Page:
conversation with Shubham Yogi

In conversation with Shubham Yogi: From practicing law to making movies

Lawyer-turned-film director, Shubham Yogi shares his inspiring journey that has more downs than ups, but a happy ending nevertheless.

Growing up, scoring good grades was our only mission. It’s a different thing most of us failed to get straight A’s that our parents wanted to see on a regular basis. But we managed to find our way to college where the same mission to excel—only more difficult and critical this time—was waiting for us. When we passed this test and landed the job our parents were eagerly waiting for, it was time to get married.

Every turn, every detour of our journey had been planned well in advance so that there wasn’t any room for failure. And where there are no failures, there are no dreams. Most of us dare to see a dream, when we are already crunching numbers, coding or making client calls from our work desk. By then you have a devil of insecurity and comfort sitting on your shoulder that keeps whispering “forget about what you want to do, and focus on what you have”. Some listen to the devil and get busy in their careers, while others gather enough courage to drop everything and start chasing their dreams.

Shubham Yogi was a lawyer before he became a director in the film industry. The switch between these two is a leap only a few can dare to take. But Yogi took it, from a well-paying job that promised comfort and convenience to the world of cinema where success never comes easy. The risks paid off, and today Shubham has many films on his resume, from short films like Uninvited, and Glitch to blockbusters such as Barfi and Jagga Jasoos.

Success didn’t come easily to Yogi, but he had his passion and dedication to help him. In conversation with Soulveda, Yogi shares his journey that has more downs than ups but a happy ending nevertheless.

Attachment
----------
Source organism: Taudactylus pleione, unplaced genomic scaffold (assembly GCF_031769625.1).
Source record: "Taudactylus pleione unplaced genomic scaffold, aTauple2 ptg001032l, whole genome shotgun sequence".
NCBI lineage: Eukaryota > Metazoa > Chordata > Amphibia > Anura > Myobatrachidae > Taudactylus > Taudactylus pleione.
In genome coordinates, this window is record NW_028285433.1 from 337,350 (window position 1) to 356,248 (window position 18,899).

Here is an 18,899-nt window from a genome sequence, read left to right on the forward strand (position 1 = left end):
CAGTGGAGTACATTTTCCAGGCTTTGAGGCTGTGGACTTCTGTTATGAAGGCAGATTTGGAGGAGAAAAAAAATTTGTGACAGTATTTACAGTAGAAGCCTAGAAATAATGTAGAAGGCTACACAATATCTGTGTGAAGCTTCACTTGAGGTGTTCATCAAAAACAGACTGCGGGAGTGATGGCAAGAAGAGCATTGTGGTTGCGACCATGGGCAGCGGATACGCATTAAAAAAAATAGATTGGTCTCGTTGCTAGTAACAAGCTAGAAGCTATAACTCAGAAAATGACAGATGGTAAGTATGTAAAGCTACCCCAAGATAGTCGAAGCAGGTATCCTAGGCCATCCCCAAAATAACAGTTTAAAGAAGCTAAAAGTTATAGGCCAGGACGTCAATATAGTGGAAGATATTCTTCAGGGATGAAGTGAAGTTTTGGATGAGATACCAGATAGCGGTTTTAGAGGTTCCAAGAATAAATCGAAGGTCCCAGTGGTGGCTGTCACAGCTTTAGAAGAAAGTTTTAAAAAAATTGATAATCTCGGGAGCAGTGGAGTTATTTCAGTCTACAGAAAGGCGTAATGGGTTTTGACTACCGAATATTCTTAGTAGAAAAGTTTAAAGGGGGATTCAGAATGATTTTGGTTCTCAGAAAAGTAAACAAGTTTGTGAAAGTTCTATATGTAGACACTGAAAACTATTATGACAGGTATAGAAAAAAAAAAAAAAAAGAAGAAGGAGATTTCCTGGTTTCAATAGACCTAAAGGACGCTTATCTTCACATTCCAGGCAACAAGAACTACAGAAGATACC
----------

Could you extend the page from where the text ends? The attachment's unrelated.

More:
I absorbed all I could from the online courses, watched a lot of movies to learn the nuances, technicalities, and understand the subject.

You were practicing law before directing movies in the film industry. What inspired you to carve this new path?

Practising law was not my dream, but I chose to pursue it anyway. However, something always felt amiss. So after working for a law firm for some time, I quit. It wasn’t an easy decision, but I couldn’t wait to tell the stories I had been writing for years. Initially, I learned everything about filmmaking online. Once I moved to Mumbai, I worked for a few shows on Doordarshan and also on a then-popular TV channel, Star One, under a producer for some time. The stipend received was little, but the struggle was definitely worth it.

Do you feel educational background matters in the quest to find success in life? You didn’t study filmmaking, was it a hindrance?

Education is important for everyone, however, what you study doesn’t necessarily have to be related to what you end up doing professionally. While I wanted to join a film school after moving to Mumbai, I didn’t. Instead, I studied the old syllabi available on the internet. I absorbed all I could from the online courses, watched a lot of movies to learn the nuances, technicalities, and understand the subject. I learned about filmmaking from wherever I could.

I believe, if you have dedication, you can learn anything. And knowledge is something that can be acquired from anywhere, not just from schools or colleges. We just need to get our hands dirty, immerse ourselves into what drives us, to really learn.

Do you believe writing scripts and making movies are your true calling? How do you intend to use this calling to bring a difference?